Zach - I think it is a combination of things.
First, while those numbers are even on a level of pure efficiency, the thing that stands out to me is the touchdowns and interceptions. Robinson scored more. Sure, he threw more interceptions, but in a way that helps too. He becomes a more divisive player because he is simultaneously explosive and a turnover liability. That gets people talking, and like they say, all publicity is good publicity. If Martinez scored as much, things would be more even perception-wise. That leads to the next point...
Second, Martinez and Robinson are both spread quarterbacks with obvious limitations in the passing game. The difference is that in their first year as breakout players, Martinez was part of a system -- one that was heavily reliant on a pair of skilled running backs -- while Robinson was literally Michigan's entire offense. Even the late emergence of Fitzgerald Toussaint last year couldn't do much to hurt Robinson's status as Michigan's alpha and omega because it came after a year and a half of Robinson carrying the whole damn thing on his back. That kind of singular presence rubs off on a player's reputation a lot more than someone who is just another cog -- especially one that isn't very efficient as a cog -- in the offense.
Third, and probably most importantly, Martinez simply lacks the big moments in his career. What games can you look back on and say "Taylor Martinez won Nebraska that game"? I'm a pretty big college football fan, and even I can't begin to come up with a good answer. Yes, he has had solid wins, but there was always the help from Rex Burkhead or the defense or someone else.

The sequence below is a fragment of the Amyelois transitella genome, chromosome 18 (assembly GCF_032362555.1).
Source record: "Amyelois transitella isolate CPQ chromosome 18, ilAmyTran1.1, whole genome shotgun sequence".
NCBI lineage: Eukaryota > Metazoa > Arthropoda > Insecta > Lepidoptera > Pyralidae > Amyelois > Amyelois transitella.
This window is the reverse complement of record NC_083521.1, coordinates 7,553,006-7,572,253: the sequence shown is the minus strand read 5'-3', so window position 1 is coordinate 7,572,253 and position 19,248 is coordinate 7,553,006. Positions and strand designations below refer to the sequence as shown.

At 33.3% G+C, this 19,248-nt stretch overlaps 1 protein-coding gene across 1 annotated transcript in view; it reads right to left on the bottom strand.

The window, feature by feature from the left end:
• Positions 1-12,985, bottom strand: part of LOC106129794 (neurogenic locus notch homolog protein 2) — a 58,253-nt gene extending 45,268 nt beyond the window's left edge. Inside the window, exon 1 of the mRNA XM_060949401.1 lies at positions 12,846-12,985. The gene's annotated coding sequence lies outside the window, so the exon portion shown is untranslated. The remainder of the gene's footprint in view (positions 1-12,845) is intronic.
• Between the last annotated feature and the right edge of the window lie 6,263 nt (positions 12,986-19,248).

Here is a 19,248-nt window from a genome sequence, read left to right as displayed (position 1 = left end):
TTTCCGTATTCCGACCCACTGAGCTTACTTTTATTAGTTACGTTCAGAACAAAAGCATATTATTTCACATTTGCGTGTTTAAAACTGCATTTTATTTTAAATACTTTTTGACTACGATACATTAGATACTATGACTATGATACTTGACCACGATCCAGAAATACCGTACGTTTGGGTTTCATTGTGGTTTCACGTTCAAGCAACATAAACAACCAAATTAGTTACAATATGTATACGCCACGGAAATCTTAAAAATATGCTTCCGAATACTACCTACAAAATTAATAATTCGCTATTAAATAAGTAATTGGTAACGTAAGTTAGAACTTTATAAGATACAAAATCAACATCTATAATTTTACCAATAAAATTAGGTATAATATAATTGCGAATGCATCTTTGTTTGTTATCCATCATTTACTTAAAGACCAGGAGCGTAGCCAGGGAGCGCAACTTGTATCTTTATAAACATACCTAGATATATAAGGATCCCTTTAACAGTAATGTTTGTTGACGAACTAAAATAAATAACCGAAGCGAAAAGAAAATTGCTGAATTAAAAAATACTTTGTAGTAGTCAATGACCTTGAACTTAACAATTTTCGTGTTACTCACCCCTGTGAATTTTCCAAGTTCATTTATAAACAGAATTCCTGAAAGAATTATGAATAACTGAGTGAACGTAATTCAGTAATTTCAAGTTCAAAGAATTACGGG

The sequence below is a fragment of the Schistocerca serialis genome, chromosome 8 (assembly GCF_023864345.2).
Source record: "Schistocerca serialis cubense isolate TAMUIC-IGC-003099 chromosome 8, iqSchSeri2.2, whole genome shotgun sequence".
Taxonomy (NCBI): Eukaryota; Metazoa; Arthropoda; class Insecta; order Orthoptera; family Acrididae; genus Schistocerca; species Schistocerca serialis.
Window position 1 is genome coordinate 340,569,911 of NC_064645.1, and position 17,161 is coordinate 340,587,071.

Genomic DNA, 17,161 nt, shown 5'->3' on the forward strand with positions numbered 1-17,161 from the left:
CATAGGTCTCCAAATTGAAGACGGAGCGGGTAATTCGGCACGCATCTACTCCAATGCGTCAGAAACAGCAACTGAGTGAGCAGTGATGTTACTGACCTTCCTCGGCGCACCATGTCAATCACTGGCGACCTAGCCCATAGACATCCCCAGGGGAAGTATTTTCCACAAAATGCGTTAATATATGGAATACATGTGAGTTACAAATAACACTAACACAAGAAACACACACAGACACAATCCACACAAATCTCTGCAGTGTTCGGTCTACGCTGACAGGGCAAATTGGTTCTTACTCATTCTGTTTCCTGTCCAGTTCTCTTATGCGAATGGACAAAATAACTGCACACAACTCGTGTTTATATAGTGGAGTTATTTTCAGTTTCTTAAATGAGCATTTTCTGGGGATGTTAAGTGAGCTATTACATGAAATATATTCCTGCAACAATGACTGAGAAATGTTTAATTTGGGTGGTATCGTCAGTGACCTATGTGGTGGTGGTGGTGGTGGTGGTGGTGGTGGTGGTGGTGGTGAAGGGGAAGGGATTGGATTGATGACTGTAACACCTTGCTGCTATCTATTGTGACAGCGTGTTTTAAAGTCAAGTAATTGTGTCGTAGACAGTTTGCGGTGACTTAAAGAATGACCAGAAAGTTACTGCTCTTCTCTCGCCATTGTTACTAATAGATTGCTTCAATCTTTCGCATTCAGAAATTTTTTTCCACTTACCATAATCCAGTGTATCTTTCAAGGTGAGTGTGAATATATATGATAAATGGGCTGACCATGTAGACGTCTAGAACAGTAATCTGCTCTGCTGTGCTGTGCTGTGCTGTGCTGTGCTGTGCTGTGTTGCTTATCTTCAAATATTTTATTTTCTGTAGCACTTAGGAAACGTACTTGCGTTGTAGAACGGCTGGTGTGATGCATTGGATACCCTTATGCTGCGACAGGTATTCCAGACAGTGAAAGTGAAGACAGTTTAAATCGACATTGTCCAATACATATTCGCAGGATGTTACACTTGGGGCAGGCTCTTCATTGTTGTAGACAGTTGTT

Conversely, Robinson's career is littered with the kind of high profile wins that college football legend status is built on. Look at the last two Notre Dame games, look at the Ohio State win from last year, or the Northwestern comeback in 2011. Even the one game between Nebraska and Michigan ended with Michigan winning and Robinson scoring four touchdowns on 260 yards of total offense while Martinez completed less than 40 percent of his passes, totaled less than 175 yards, and scored only one touchdown.
The perception that Denard Robinson is a better quarterback is based a lot more on the moments than the stats. Even when you discount the wide gulf in yards and touchdowns that the players put up during the 2010 season (something you failed to bring up that would see Robinson with a 1700 yard and ten touchdown advantage), Martinez simply lacks the career defining moments that Robinson already has.
Everyone already knows that neither player is all that great at throwing the ball. What they don't know is whether Martinez is capable of taking over a game and delivering the kind of highlight reel performance that can single-handedly win a big game. Robinson has answered that question already.
Pre-season game prediction, what do you see happening in Lincoln this season?
Zach - I think things are much more even than last year as Nebraska doesn't suffer from as many bone-headed mistakes. However, by the end of October when these teams match up I think Michigan will have worked through a lot of the trials and tribulations that will plague the defensive line early. Michigan has one of the best offenses in the conference, and Nebraska is to a certain extent rebuilding the defense after a down year (relative to the standard of the Blackshirt defense, that is) and the loss of a few high profile players.
I think Michigan wins a close one, but it ends up being a three or four point game.